A Image from 2009?
I've been trying to caution the war critics that when it comes to Iraq The End is Not Near and that they are departing the Reality-based community when they imagine that political pressure at home would force President Bush to start withdrawing troops from Iraq any time soon. I assume that after Bush told a news conference Tuesday that future U.S. presidents and Iraqi governments probably will have to decide when to pull U.S. troops out of Iraq, everyone is finally facing the reality, that American troops will remain at war in Iraq at least through 2008 and beyond. If you still have any illusions, please read Tony Karon excellent Iraq is the 51st State posted on his Rootless Cosmopolitan blog. Here is a highlight:
The U.S. isn’t about to walk away and leave the borders of the country with the world’s second largest known oil reserves prey to the whim of Tehran or Ankara or Damascus or anyone else. That may be why when Kerry challenged Bush on the campaign trail to explain the 14 permanent bases the U.S. has begun building in Iraq and to declare that the U.S. has no desire to maintain a long-term presence in Iraq, Bush ducked the question. And has done so ever since. Nor has the U.S. media paid much attention to the question of why, if a withdrawal from Iraq is on the cards, Balad air force base near Baghdad boasts a Popeyes, a Subway, a Pizza Hut, a 24-hour Burger King and other features, both on this base and others, that make them resemble a slice of American suburbia? (Hertz seems to have spotted a marketing opportunity by opening up an outlet at one that rents out armor-plated sedans for off-base excursions.)
Americans wondering about base-closures in their home states ought not to be surprised: Perhaps those bases have simply been relocated to the 51st state.
Tony Karon has another interesting post on his blog about why so many American Jews are sometimes more pro Israeli than the Israelis, or as I like to put it, "More Catholic than the Israeli Pope." Karon's post was published before the hysterical reactions among members of the organization American-Jewish community to the Israeli Lobby article/study by Mearsheimer and Walt. But it provides some good background. Interestingly enough, Karon ends his post with the following speculation:
My own sense has always been that if you showed many of the more intense Israel partisans in the U.S. the average Haaretz op-ed on Israeli-Palestinian relations but disguised the source, many of them would brand it “anti-Semitic.”Actually, that was exactly what I did a few years ago during a discussion with an American-Jewish audience in New York and I recall the incident in an article I published in Chronicles magazine in 2004:
I decided to conduct my own experiment in media analysis and circulated among the audience copies of several articles on Israel and the Middle East. All were very critical of Israeli policies in the West Bank and Gaza and, in particular, of Prime Minister Sharon and his Likud government. One of the writers provided a very depressing exposé of the humiliating fashion in which Palestinian civilians are treated by the Israeli military. Another columnist bashed the Jewish settlers in the West Bank, describing them as religious fanatics and even referring to them as “fascist.” One editorial even called on the Bush administration to pressure the Israeli government to end the building of new settlements. It all sounded very, very anti-Israeli to my hosts’ ears.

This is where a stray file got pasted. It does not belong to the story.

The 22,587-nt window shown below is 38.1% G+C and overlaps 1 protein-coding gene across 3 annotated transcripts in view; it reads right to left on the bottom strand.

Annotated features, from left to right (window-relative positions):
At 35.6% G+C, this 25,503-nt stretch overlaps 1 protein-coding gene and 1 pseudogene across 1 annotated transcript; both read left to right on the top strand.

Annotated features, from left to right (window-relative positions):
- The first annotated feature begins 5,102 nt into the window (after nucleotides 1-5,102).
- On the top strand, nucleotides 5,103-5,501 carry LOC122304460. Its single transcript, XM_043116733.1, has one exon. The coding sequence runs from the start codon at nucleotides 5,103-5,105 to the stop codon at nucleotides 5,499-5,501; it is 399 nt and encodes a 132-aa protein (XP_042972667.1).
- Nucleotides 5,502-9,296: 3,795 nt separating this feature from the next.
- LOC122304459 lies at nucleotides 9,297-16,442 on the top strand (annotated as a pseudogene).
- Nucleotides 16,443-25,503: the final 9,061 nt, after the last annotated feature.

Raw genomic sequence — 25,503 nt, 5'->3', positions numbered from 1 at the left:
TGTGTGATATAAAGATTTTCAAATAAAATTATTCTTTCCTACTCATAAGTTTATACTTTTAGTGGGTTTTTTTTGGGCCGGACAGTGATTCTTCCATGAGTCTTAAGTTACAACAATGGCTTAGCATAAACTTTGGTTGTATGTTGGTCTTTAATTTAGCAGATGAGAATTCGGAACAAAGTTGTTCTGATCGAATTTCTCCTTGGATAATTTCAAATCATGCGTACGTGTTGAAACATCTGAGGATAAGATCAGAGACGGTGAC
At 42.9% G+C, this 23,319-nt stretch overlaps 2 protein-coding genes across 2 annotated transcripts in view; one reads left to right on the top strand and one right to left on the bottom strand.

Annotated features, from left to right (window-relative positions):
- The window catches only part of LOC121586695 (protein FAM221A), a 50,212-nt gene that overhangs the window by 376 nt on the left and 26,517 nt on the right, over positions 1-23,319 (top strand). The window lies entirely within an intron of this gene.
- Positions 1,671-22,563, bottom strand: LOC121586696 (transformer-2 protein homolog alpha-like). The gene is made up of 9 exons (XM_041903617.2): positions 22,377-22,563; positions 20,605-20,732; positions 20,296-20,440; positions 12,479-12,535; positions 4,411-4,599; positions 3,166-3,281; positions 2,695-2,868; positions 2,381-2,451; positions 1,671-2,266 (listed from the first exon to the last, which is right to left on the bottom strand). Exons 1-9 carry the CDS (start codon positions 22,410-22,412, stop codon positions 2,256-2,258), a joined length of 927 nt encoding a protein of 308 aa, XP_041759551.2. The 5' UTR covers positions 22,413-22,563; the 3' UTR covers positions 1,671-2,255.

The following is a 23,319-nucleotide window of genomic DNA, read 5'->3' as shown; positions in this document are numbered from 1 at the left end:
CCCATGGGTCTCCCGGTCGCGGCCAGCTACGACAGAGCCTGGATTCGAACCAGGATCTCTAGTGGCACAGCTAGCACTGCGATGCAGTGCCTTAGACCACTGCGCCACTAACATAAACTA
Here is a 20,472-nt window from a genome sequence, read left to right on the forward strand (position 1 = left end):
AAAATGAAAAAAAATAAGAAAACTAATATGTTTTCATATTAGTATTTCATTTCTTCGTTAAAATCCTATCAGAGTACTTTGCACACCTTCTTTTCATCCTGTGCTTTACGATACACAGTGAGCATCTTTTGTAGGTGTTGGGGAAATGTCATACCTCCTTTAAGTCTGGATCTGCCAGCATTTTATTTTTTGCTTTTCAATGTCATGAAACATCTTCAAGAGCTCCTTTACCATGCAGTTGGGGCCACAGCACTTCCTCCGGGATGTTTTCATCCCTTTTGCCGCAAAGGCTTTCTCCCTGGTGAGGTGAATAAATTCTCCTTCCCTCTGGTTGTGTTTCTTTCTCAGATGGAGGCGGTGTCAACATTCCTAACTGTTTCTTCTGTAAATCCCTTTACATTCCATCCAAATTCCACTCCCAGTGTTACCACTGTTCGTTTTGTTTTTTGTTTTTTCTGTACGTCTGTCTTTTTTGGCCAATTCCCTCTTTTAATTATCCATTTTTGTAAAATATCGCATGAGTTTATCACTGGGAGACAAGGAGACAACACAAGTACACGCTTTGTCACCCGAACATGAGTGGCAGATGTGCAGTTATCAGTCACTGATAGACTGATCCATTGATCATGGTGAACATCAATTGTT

I asked my audience to guess where those items were published. In the end, they were divided. Most guessed that the articles appeared in Palestinian newspapers. Others speculated that the authors probably had ties to Nazi publications. A few considered the possibility that the pieces were published in European newspapers. (Le Monde? Der Spiegel? The Guardian? That’s the kind of writing you would expect from those French, the Germans, and the loony left in Britain, right?)
The articles, however, were all published in the leading Israeli Hebrew-language daily, Ha’aretz, also known as “the New York Times of Israel.” Ha’aretz is read by government officials, business executives, and the professional and intellectual elites in Israel. In addition to its exceptional coverage of current events, which has garnered the newspaper many national and international awards, Ha’aretz carries editorials and commentaries that help set the public agenda in Israel. It is a “must read” among diplomats and foreign correspondents stationed in Israel, who receive a more accurate and balanced picture of what is happening there than the one presented by most leading American newspapers. Ha’aretz—unlike the Times or the Post—even employs a full-time correspondent who is stationed in the West Bank and Gaza and who provides the Palestinian perspective on the conflict, which explains why the articles by correspondent Amira Hess were considered so “pro-Arab” by my hosts.